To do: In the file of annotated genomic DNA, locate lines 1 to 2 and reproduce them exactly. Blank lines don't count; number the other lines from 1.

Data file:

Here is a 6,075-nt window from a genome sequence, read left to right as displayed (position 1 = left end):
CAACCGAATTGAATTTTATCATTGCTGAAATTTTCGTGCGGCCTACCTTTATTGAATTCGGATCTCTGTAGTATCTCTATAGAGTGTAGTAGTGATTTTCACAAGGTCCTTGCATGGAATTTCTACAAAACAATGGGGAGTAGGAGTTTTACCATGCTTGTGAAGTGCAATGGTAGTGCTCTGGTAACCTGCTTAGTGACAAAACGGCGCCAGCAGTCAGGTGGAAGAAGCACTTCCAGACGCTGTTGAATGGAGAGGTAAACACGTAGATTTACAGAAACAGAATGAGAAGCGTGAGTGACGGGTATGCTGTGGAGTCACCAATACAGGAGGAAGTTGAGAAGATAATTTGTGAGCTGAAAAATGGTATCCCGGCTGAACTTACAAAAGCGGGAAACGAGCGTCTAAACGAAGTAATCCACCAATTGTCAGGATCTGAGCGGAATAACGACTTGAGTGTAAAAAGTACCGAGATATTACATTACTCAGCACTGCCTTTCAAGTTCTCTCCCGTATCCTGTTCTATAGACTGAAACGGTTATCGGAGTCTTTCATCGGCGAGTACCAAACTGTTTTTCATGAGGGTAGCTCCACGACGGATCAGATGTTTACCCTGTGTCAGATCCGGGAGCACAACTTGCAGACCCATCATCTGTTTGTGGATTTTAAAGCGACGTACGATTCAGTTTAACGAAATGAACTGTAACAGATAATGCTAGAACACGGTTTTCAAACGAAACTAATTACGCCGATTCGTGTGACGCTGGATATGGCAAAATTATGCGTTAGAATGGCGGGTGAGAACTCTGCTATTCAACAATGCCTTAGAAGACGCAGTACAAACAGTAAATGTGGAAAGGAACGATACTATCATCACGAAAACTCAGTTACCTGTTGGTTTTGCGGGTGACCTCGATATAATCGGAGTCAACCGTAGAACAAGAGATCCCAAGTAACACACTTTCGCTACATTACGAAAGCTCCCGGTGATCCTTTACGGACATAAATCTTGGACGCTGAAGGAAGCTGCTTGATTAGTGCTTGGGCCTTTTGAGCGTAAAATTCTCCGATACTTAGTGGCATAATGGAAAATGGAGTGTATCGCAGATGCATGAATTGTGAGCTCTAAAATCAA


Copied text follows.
Here is a 6,075-nt window from a genome sequence, read left to right as displayed (position 1 = left end):
CAACCGAATTGAATTTTATCATTGCTGAAATTTTCGTGCGGCCTACCTTTATTGAATTCGGATCTCTGTAGTATCTCTATAGAGTGTAGTAGTGATTTTCACAAGGTCCTTGCATGGAATTTCTACAAAACAATGGGGAGTAGGAGTTTTACCATGCTTGTGAAGTGCAATGGTAGTGCTCTGGTAACCTGCTTAGTGACAAAACGGCGCCAGCAGTCAGGTGGAAGAAGCACTTCCAGACGCTGTTGAATGGAGAGGTAAACACGTAGATTTACAGAAACAGAATGAGAAGCGTGAGTGACGGGTATGCTGTGGAGTCACCAATACAGGAGGAAGTTGAGAAGATAATTTGTGAGCTGAAAAATGGTATCCCGGCTGAACTTACAAAAGCGGGAAACGAGCGTCTAAACGAAGTAATCCACCAATTGTCAGGATCTGAGCGGAATAACGACTTGAGTGTAAAAAGTACCGAGATATTACATTACTCAGCACTGCCTTTCAAGTTCTCTCCCGTATCCTGTTCTATAGACTGAAACGGTTATCGGAGTCTTTCATCGGCGAGTACCAAACTGTTTTTCATGAGGGTAGCTCCACGACGGATCAGATGTTTACCCTGTGTCAGATCCGGGAGCACAACTTGCAGACCCATCATCTGTTTGTGGATTTTAAAGCGACGTACGATTCAGTTTAACGAAATGAACTGTAACAGATAATGCTAGAACACGGTTTTCAAACGAAACTAATTACGCCGATTCGTGTGACGCTGGATATGGCAAAATTATGCGTTAGAATGGCGGGTGAGAACTCTGCTATTCAACAATGCCTTAGAAGACGCAGTACAAACAGTAAATGTGGAAAGGAACGATACTATCATCACGAAAACTCAGTTACCTGTTGGTTTTGCGGGTGACCTCGATATAATCGGAGTCAACCGTAGAACAAGAGATCCCAAGTAACACACTTTCGCTACATTACGAAAGCTCCCGGTGATCCTTTACGGACATAAATCTTGGACGCTGAAGGAAGCTGCTTGATTAGTGCTTGGGCCTTTTGAGCGTAAAATTCTCCGATACTTAGTGGCATAATGGAAAATGGAGTGTATCGCAGATGCATGAATTGTGAGCTCTAAAATCAA